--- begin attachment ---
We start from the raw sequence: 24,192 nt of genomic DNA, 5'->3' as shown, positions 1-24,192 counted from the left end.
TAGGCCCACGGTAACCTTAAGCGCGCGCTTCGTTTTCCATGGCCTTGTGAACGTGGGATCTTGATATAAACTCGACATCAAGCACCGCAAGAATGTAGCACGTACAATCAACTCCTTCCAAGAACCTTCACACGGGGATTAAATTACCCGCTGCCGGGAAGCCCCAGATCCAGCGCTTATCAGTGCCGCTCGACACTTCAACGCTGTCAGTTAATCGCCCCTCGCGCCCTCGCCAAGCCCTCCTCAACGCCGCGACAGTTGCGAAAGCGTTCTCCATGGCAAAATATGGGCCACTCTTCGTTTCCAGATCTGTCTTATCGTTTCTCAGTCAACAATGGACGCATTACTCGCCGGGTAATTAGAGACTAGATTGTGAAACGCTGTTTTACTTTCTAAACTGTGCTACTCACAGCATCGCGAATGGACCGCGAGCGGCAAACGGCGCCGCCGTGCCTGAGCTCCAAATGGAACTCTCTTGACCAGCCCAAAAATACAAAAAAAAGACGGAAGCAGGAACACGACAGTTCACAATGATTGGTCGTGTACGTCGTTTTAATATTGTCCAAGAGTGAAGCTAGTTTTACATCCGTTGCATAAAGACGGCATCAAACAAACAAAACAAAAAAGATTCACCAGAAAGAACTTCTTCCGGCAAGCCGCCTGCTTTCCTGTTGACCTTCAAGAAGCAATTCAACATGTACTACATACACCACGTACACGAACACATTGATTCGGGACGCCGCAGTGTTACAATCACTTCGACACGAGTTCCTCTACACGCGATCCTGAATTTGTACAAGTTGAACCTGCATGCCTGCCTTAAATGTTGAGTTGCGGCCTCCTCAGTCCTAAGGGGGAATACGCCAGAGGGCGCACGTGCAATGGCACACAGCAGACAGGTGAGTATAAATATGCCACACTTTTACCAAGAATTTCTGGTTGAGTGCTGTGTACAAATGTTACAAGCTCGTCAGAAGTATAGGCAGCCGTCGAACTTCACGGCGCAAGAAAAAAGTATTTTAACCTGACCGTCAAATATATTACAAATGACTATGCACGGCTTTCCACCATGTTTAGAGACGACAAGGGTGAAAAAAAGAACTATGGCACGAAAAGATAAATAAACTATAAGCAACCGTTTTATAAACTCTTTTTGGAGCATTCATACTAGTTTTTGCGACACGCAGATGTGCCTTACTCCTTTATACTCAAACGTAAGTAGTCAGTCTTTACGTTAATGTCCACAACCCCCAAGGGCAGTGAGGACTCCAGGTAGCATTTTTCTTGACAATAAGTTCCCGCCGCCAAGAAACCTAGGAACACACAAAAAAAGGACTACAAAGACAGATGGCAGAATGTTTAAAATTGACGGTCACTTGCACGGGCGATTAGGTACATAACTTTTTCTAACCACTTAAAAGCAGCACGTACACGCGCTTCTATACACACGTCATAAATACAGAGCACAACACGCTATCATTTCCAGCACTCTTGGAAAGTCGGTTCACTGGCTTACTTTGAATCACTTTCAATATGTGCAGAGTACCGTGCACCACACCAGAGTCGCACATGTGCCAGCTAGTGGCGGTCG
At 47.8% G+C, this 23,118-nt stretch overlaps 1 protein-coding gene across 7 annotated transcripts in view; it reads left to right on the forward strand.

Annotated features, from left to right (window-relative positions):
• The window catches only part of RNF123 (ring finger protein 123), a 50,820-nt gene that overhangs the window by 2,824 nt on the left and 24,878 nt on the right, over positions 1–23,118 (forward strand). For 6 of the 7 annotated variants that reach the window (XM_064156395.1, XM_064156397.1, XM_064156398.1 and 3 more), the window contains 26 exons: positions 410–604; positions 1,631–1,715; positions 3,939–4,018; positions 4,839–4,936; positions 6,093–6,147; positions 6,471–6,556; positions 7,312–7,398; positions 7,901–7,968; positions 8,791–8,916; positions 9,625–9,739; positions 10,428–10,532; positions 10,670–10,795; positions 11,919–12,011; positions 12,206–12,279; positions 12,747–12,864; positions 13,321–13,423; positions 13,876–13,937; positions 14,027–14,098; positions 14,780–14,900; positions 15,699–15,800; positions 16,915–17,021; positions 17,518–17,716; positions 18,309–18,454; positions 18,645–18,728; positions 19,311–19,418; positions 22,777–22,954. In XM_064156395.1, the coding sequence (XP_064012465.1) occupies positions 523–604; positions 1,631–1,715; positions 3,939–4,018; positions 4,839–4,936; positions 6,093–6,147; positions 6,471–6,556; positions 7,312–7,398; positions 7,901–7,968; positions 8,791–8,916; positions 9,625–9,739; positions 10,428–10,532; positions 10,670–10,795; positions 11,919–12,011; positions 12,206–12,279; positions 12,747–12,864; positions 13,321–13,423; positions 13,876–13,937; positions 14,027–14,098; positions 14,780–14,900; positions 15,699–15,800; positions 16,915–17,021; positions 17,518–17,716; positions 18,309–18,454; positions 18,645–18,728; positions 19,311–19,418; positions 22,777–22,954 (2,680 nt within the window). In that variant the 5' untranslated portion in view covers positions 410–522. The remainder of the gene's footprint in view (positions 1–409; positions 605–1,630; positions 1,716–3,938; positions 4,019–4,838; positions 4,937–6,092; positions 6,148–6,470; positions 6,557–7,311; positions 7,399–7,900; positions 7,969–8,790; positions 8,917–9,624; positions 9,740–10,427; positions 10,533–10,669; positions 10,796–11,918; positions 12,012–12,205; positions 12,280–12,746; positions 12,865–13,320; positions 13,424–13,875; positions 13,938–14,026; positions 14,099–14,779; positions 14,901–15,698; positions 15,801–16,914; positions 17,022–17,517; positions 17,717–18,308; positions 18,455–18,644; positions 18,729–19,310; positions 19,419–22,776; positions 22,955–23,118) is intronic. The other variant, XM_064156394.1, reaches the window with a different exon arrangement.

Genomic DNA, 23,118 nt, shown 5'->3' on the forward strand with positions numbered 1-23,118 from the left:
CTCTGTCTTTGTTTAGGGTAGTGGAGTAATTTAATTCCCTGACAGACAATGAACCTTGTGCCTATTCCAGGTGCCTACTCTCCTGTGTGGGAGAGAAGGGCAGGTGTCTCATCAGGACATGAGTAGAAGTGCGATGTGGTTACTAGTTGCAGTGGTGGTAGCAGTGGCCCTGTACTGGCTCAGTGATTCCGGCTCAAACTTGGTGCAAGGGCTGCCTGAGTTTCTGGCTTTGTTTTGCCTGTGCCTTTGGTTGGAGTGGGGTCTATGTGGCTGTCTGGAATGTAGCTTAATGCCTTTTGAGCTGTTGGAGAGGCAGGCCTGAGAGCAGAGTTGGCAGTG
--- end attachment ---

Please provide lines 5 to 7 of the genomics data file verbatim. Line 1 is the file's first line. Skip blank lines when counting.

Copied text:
• The window catches only part of RNF123 (ring finger protein 123), a 50,820-nt gene that overhangs the window by 2,824 nt on the left and 24,878 nt on the right, over positions 1–23,118 (forward strand). For 6 of the 7 annotated variants that reach the window (XM_064156395.1, XM_064156397.1, XM_064156398.1 and 3 more), the window contains 26 exons: positions 410–604; positions 1,631–1,715; positions 3,939–4,018; positions 4,839–4,936; positions 6,093–6,147; positions 6,471–6,556; positions 7,312–7,398; positions 7,901–7,968; positions 8,791–8,916; positions 9,625–9,739; positions 10,428–10,532; positions 10,670–10,795; positions 11,919–12,011; positions 12,206–12,279; positions 12,747–12,864; positions 13,321–13,423; positions 13,876–13,937; positions 14,027–14,098; positions 14,780–14,900; positions 15,699–15,800; positions 16,915–17,021; positions 17,518–17,716; positions 18,309–18,454; positions 18,645–18,728; positions 19,311–19,418; positions 22,777–22,954. In XM_064156395.1, the coding sequence (XP_064012465.1) occupies positions 523–604; positions 1,631–1,715; positions 3,939–4,018; positions 4,839–4,936; positions 6,093–6,147; positions 6,471–6,556; positions 7,312–7,398; positions 7,901–7,968; positions 8,791–8,916; positions 9,625–9,739; positions 10,428–10,532; positions 10,670–10,795; positions 11,919–12,011; positions 12,206–12,279; positions 12,747–12,864; positions 13,321–13,423; positions 13,876–13,937; positions 14,027–14,098; positions 14,780–14,900; positions 15,699–15,800; positions 16,915–17,021; positions 17,518–17,716; positions 18,309–18,454; positions 18,645–18,728; positions 19,311–19,418; positions 22,777–22,954 (2,680 nt within the window). In that variant the 5' untranslated portion in view covers positions 410–522. The remainder of the gene's footprint in view (positions 1–409; positions 605–1,630; positions 1,716–3,938; positions 4,019–4,838; positions 4,937–6,092; positions 6,148–6,470; positions 6,557–7,311; positions 7,399–7,900; positions 7,969–8,790; positions 8,917–9,624; positions 9,740–10,427; positions 10,533–10,669; positions 10,796–11,918; positions 12,012–12,205; positions 12,280–12,746; positions 12,865–13,320; positions 13,424–13,875; positions 13,938–14,026; positions 14,099–14,779; positions 14,901–15,698; positions 15,801–16,914; positions 17,022–17,517; positions 17,717–18,308; positions 18,455–18,644; positions 18,729–19,310; positions 19,419–22,776; positions 22,955–23,118) is intronic. The other variant, XM_064156394.1, reaches the window with a different exon arrangement.

Genomic DNA, 23,118 nt, shown 5'->3' on the forward strand with positions numbered 1-23,118 from the left:
CTCTGTCTTTGTTTAGGGTAGTGGAGTAATTTAATTCCCTGACAGACAATGAACCTTGTGCCTATTCCAGGTGCCTACTCTCCTGTGTGGGAGAGAAGGGCAGGTGTCTCATCAGGACATGAGTAGAAGTGCGATGTGGTTACTAGTTGCAGTGGTGGTAGCAGTGGCCCTGTACTGGCTCAGTGATTCCGGCTCAAACTTGGTGCAAGGGCTGCCTGAGTTTCTGGCTTTGTTTTGCCTGTGCCTTTGGTTGGAGTGGGGTCTATGTGGCTGTCTGGAATGTAGCTTAATGCCTTTTGAGCTGTTGGAGAGGCAGGCCTGAGAGCAGAGTTGGCAGTG